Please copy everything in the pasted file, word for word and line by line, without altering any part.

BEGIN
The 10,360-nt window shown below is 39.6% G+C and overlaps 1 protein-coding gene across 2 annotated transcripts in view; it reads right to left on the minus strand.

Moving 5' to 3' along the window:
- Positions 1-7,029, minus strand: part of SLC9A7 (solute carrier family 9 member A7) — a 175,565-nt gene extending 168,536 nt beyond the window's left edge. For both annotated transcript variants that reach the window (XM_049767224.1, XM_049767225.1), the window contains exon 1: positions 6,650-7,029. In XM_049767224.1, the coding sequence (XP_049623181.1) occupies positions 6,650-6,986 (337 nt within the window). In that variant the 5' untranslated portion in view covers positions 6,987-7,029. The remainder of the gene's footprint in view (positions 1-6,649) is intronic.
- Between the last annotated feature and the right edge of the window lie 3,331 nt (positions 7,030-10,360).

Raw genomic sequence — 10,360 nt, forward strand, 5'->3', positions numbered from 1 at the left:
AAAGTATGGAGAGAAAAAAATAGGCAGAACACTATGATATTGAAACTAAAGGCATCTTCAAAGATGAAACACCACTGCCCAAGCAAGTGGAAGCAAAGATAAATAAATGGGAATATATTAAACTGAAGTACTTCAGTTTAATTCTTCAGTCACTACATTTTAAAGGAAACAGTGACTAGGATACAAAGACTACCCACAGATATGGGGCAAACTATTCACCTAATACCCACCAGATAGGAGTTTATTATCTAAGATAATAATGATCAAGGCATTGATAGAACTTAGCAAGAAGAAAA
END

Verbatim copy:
The 10,360-nt window shown below is 39.6% G+C and overlaps 1 protein-coding gene across 2 annotated transcripts in view; it reads right to left on the minus strand.

Moving 5' to 3' along the window:
- Positions 1-7,029, minus strand: part of SLC9A7 (solute carrier family 9 member A7) — a 175,565-nt gene extending 168,536 nt beyond the window's left edge. For both annotated transcript variants that reach the window (XM_049767224.1, XM_049767225.1), the window contains exon 1: positions 6,650-7,029. In XM_049767224.1, the coding sequence (XP_049623181.1) occupies positions 6,650-6,986 (337 nt within the window). In that variant the 5' untranslated portion in view covers positions 6,987-7,029. The remainder of the gene's footprint in view (positions 1-6,649) is intronic.
- Between the last annotated feature and the right edge of the window lie 3,331 nt (positions 7,030-10,360).

Raw genomic sequence — 10,360 nt, forward strand, 5'->3', positions numbered from 1 at the left:
AAAGTATGGAGAGAAAAAAATAGGCAGAACACTATGATATTGAAACTAAAGGCATCTTCAAAGATGAAACACCACTGCCCAAGCAAGTGGAAGCAAAGATAAATAAATGGGAATATATTAAACTGAAGTACTTCAGTTTAATTCTTCAGTCACTACATTTTAAAGGAAACAGTGACTAGGATACAAAGACTACCCACAGATATGGGGCAAACTATTCACCTAATACCCACCAGATAGGAGTTTATTATCTAAGATAATAATGATCAAGGCATTGATAGAACTTAGCAAGAAGAAAA